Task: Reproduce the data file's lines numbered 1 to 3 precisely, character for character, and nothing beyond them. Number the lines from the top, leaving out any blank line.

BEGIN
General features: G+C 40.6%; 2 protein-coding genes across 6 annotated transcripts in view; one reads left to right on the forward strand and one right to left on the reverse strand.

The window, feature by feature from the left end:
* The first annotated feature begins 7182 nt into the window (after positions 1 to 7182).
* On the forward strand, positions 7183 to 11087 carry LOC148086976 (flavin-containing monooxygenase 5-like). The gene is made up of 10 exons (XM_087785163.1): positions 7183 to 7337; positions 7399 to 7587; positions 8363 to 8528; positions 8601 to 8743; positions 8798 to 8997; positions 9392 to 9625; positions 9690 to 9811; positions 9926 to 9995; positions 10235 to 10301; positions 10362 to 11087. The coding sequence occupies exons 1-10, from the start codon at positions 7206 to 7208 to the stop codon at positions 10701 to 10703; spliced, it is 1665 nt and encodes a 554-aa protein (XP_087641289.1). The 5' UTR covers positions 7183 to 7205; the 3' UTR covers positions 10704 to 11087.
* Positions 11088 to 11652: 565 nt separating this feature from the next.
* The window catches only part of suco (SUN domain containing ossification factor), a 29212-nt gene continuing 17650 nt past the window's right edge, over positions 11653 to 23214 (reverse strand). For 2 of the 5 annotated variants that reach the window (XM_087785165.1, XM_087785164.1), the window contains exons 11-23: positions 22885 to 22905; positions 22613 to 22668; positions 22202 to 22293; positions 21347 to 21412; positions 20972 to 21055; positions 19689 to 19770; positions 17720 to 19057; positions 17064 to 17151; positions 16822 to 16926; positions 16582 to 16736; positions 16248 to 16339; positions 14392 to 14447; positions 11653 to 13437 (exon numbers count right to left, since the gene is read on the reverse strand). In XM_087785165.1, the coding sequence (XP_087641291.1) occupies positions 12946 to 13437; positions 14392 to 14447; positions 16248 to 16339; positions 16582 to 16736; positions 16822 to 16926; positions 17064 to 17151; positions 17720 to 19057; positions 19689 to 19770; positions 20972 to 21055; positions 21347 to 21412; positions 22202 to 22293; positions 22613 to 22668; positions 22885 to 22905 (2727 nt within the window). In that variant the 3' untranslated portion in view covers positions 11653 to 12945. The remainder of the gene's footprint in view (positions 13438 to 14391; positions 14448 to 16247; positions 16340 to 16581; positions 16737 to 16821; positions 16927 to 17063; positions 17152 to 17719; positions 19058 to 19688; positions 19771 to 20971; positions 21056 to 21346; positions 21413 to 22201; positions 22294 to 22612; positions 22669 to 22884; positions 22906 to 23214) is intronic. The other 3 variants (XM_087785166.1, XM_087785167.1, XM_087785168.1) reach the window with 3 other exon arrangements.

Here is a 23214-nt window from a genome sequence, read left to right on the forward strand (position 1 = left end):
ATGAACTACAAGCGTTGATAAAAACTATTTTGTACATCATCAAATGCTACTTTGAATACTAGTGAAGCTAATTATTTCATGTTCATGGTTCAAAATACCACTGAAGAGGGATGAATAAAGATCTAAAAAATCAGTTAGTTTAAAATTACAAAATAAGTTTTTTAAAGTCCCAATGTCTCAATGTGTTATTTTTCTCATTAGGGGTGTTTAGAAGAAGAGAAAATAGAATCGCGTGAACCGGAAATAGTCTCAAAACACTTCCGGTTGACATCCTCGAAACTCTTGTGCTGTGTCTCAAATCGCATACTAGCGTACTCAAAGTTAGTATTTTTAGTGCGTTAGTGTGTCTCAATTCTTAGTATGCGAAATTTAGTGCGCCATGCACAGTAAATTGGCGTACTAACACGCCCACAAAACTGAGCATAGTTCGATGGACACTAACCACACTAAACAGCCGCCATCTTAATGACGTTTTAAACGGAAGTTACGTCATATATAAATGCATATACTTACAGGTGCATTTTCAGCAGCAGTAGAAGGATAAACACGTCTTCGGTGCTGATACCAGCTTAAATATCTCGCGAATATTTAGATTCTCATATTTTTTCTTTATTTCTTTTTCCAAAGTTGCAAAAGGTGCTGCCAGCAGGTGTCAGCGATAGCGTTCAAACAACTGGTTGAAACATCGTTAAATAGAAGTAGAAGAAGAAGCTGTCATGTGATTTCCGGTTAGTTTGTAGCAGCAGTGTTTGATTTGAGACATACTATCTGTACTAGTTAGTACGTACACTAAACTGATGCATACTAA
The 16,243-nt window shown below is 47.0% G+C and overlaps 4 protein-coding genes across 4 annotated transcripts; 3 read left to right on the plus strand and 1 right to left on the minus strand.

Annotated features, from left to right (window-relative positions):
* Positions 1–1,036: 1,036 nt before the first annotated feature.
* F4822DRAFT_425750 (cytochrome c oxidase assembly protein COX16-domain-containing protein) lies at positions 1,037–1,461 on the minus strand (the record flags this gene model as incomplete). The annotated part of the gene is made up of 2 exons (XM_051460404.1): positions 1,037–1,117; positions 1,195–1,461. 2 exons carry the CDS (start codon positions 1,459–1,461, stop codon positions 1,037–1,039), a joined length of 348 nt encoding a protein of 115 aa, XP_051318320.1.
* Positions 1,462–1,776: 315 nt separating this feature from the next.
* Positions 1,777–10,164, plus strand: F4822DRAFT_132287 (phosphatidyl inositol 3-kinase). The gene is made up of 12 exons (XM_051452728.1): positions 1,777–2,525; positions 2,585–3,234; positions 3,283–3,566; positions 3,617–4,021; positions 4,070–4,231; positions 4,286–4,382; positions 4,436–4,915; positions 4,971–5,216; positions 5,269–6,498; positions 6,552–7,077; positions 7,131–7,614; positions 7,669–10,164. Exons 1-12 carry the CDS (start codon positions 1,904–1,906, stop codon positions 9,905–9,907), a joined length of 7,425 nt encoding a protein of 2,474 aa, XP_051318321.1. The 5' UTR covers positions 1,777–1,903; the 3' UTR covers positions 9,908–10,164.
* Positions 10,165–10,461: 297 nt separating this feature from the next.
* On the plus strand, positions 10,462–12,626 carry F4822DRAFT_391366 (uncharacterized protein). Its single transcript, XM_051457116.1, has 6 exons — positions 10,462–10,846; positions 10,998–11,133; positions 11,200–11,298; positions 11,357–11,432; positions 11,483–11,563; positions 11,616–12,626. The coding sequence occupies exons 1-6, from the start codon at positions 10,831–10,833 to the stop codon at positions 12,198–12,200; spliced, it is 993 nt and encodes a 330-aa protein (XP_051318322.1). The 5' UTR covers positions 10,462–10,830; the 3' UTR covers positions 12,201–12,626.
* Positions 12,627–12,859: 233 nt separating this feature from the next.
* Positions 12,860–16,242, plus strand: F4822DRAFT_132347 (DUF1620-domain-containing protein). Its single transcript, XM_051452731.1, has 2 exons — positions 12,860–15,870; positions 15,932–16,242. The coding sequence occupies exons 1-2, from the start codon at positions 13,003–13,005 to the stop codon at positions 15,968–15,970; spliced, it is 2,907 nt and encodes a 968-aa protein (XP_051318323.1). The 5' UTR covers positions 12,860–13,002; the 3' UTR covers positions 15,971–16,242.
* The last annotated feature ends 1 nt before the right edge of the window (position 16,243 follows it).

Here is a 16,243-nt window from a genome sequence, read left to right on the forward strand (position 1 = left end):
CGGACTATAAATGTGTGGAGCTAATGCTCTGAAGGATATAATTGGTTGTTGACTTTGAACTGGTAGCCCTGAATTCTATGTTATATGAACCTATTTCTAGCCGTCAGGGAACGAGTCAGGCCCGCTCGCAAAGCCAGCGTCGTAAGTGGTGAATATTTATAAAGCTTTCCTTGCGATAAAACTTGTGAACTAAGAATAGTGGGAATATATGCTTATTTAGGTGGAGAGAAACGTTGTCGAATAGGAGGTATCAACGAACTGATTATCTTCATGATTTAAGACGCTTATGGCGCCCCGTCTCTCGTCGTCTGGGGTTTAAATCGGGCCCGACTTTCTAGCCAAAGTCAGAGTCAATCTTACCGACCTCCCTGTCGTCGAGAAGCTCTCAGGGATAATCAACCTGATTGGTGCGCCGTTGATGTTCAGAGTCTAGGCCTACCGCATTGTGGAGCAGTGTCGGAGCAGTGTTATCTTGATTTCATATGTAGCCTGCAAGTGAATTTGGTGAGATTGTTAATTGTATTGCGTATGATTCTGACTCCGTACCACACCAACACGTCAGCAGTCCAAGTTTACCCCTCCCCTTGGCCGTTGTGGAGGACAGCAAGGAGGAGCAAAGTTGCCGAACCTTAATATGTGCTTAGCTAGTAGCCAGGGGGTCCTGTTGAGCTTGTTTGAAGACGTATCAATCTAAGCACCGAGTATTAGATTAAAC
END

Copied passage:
General features: G+C 40.6%; 2 protein-coding genes across 6 annotated transcripts in view; one reads left to right on the forward strand and one right to left on the reverse strand.

The window, feature by feature from the left end:
* The first annotated feature begins 7182 nt into the window (after positions 1 to 7182).